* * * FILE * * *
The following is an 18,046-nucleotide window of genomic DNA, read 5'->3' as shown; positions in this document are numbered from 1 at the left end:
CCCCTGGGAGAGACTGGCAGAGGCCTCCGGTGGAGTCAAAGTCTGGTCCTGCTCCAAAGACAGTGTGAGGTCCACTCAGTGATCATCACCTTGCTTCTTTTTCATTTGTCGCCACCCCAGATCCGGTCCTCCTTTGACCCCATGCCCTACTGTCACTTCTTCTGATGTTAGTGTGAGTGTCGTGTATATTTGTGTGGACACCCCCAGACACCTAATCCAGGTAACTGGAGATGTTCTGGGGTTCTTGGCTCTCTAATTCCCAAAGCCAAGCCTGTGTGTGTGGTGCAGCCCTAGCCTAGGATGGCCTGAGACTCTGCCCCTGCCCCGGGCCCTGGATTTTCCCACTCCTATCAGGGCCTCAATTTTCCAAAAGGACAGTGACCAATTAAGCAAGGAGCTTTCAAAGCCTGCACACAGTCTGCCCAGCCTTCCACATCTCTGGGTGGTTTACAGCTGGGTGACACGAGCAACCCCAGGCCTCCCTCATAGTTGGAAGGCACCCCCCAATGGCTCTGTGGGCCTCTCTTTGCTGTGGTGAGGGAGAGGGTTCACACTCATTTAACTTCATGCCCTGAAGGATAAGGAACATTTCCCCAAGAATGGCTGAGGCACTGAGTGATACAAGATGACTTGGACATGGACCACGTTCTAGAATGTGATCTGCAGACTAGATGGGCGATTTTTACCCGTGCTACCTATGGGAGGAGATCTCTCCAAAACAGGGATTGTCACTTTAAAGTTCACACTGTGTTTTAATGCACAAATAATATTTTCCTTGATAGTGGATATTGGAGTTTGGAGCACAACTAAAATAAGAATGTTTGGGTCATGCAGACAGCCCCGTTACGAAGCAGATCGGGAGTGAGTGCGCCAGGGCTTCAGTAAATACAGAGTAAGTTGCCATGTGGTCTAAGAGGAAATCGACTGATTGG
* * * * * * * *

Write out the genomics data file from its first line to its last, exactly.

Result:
The following is an 18,046-nucleotide window of genomic DNA, read 5'->3' as shown; positions in this document are numbered from 1 at the left end:
CCCCTGGGAGAGACTGGCAGAGGCCTCCGGTGGAGTCAAAGTCTGGTCCTGCTCCAAAGACAGTGTGAGGTCCACTCAGTGATCATCACCTTGCTTCTTTTTCATTTGTCGCCACCCCAGATCCGGTCCTCCTTTGACCCCATGCCCTACTGTCACTTCTTCTGATGTTAGTGTGAGTGTCGTGTATATTTGTGTGGACACCCCCAGACACCTAATCCAGGTAACTGGAGATGTTCTGGGGTTCTTGGCTCTCTAATTCCCAAAGCCAAGCCTGTGTGTGTGGTGCAGCCCTAGCCTAGGATGGCCTGAGACTCTGCCCCTGCCCCGGGCCCTGGATTTTCCCACTCCTATCAGGGCCTCAATTTTCCAAAAGGACAGTGACCAATTAAGCAAGGAGCTTTCAAAGCCTGCACACAGTCTGCCCAGCCTTCCACATCTCTGGGTGGTTTACAGCTGGGTGACACGAGCAACCCCAGGCCTCCCTCATAGTTGGAAGGCACCCCCCAATGGCTCTGTGGGCCTCTCTTTGCTGTGGTGAGGGAGAGGGTTCACACTCATTTAACTTCATGCCCTGAAGGATAAGGAACATTTCCCCAAGAATGGCTGAGGCACTGAGTGATACAAGATGACTTGGACATGGACCACGTTCTAGAATGTGATCTGCAGACTAGATGGGCGATTTTTACCCGTGCTACCTATGGGAGGAGATCTCTCCAAAACAGGGATTGTCACTTTAAAGTTCACACTGTGTTTTAATGCACAAATAATATTTTCCTTGATAGTGGATATTGGAGTTTGGAGCACAACTAAAATAAGAATGTTTGGGTCATGCAGACAGCCCCGTTACGAAGCAGATCGGGAGTGAGTGCGCCAGGGCTTCAGTAAATACAGAGTAAGTTGCCATGTGGTCTAAGAGGAAATCGACTGATTGG